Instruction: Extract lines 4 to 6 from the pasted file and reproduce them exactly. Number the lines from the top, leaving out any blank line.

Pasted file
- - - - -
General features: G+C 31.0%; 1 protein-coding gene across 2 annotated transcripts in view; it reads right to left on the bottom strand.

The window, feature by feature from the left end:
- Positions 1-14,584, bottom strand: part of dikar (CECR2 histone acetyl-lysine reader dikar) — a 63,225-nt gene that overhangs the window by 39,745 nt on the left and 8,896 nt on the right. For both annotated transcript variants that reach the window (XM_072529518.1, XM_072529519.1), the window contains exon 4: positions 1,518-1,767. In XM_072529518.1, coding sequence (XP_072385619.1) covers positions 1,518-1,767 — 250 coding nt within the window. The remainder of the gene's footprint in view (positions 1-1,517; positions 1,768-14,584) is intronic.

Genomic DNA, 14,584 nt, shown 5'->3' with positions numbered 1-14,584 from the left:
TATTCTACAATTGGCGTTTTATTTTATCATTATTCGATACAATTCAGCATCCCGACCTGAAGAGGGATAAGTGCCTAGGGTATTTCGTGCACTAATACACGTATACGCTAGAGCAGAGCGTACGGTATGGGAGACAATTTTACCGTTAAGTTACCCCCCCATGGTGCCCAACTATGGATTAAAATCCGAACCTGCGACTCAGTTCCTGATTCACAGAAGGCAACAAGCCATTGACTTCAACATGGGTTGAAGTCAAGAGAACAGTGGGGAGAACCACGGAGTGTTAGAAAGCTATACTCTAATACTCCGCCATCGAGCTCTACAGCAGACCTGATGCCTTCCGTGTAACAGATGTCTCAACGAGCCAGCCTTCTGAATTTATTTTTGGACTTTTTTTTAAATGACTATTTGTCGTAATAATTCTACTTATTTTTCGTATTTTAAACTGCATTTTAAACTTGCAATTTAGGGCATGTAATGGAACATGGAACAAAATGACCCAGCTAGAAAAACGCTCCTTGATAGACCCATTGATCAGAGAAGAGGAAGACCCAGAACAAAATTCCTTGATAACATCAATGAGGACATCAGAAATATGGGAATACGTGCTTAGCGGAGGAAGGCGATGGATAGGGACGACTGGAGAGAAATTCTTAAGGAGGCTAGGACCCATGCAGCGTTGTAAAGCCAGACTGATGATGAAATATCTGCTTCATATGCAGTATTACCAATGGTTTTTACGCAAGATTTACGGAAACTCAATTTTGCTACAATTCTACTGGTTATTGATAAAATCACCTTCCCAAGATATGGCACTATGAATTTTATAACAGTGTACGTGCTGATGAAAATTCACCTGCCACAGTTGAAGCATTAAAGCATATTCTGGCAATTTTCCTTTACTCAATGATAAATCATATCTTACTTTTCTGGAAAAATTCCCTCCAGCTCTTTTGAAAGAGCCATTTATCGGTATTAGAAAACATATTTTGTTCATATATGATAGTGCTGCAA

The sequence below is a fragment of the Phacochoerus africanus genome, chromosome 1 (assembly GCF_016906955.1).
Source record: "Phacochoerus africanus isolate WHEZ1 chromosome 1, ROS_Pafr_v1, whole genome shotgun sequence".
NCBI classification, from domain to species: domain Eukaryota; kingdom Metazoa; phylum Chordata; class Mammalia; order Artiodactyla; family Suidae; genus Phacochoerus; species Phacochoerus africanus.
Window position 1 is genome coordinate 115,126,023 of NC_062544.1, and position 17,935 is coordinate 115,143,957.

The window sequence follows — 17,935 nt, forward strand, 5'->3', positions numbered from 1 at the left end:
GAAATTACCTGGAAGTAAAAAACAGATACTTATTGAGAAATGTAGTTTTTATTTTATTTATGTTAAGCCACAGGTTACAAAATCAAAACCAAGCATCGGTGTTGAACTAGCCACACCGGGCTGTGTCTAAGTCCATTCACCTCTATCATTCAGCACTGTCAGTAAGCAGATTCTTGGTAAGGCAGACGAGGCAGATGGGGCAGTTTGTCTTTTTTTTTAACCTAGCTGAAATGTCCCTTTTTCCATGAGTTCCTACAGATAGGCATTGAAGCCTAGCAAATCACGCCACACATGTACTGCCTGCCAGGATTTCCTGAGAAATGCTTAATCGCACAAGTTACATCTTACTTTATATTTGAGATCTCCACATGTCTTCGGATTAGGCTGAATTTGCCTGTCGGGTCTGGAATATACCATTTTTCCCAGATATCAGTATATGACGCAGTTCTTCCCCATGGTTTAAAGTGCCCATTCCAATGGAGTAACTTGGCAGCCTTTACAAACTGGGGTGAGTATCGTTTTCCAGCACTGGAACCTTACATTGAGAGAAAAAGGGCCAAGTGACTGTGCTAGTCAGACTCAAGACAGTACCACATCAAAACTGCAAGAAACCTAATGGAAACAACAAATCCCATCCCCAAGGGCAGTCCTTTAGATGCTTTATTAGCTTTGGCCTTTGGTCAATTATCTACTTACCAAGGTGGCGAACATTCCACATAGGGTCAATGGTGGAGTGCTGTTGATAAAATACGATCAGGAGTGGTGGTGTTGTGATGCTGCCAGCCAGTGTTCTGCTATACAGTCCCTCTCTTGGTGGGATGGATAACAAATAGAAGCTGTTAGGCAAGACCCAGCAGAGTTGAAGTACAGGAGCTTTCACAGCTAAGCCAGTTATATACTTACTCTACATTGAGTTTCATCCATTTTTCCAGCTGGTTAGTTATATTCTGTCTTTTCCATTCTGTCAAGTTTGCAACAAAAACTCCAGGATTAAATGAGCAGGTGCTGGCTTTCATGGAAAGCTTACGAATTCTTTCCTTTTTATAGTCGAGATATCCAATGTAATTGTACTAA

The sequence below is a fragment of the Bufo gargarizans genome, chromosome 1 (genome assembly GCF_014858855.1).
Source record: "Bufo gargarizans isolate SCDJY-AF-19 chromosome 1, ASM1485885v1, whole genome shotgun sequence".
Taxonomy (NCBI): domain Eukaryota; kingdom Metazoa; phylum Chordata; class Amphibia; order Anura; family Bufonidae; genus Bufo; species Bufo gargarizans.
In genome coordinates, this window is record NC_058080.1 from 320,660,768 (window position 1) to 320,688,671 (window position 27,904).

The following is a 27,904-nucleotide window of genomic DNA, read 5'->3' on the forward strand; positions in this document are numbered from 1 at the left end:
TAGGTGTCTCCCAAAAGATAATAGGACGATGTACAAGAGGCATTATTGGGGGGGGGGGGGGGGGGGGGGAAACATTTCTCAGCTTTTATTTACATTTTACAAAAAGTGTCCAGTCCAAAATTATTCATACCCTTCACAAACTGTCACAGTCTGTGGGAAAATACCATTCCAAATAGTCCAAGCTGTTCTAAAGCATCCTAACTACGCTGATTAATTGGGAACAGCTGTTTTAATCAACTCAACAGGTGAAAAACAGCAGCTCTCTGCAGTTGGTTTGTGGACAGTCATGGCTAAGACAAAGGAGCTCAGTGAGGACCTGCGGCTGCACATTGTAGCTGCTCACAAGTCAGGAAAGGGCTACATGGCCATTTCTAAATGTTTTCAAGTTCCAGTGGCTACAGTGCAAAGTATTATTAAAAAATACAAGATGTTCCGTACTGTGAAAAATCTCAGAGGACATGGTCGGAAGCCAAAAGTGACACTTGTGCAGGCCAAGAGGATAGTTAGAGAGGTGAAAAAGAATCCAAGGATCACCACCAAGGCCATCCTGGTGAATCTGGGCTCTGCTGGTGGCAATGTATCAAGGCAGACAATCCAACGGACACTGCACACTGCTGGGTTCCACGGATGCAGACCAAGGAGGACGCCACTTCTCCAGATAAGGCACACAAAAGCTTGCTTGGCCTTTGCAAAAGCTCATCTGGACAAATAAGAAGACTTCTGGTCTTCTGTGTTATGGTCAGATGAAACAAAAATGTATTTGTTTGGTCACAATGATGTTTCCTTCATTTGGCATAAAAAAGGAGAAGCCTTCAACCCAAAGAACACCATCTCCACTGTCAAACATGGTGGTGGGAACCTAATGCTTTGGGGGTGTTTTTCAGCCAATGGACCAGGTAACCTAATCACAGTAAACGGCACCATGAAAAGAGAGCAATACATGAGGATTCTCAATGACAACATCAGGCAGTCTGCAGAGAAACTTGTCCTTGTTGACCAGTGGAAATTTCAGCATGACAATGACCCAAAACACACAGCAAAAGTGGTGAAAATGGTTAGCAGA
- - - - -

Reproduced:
Genomic DNA, 14,584 nt, shown 5'->3' with positions numbered 1-14,584 from the left:
TATTCTACAATTGGCGTTTTATTTTATCATTATTCGATACAATTCAGCATCCCGACCTGAAGAGGGATAAGTGCCTAGGGTATTTCGTGCACTAATACACGTATACGCTAGAGCAGAGCGTACGGTATGGGAGACAATTTTACCGTTAAGTTACCCCCCCATGGTGCCCAACTATGGATTAAAATCCGAACCTGCGACTCAGTTCCTGATTCACAGAAGGCAACAAGCCATTGACTTCAACATGGGTTGAAGTCAAGAGAACAGTGGGGAGAACCACGGAGTGTTAGAAAGCTATACTCTAATACTCCGCCATCGAGCTCTACAGCAGACCTGATGCCTTCCGTGTAACAGATGTCTCAACGAGCCAGCCTTCTGAATTTATTTTTGGACTTTTTTTTAAATGACTATTTGTCGTAATAATTCTACTTATTTTTCGTATTTTAAACTGCATTTTAAACTTGCAATTTAGGGCATGTAATGGAACATGGAACAAAATGACCCAGCTAGAAAAACGCTCCTTGATAGACCCATTGATCAGAGAAGAGGAAGACCCAGAACAAAATTCCTTGATAACATCAATGAGGACATCAGAAATATGGGAATACGTGCTTAGCGGAGGAAGGCGATGGATAGGGACGACTGGAGAGAAATTCTTAAGGAGGCTAGGACCCATGCAGCGTTGTAAAGCCAGACTGATGATGAAATATCTGCTTCATATGCAGTATTACCAATGGTTTTTACGCAAGATTTACGGAAACTCAATTTTGCTACAATTCTACTGGTTATTGATAAAATCACCTTCCCAAGATATGGCACTATGAATTTTATAACAGTGTACGTGCTGATGAAAATTCACCTGCCACAGTTGAAGCATTAAAGCATATTCTGGCAATTTTCCTTTACTCAATGATAAATCATATCTTACTTTTCTGGAAAAATTCCCTCCAGCTCTTTTGAAAGAGCCATTTATCGGTATTAGAAAACATATTTTGTTCATATATGATAGTGCTGCAA

The sequence below is a fragment of the Phacochoerus africanus genome, chromosome 1 (assembly GCF_016906955.1).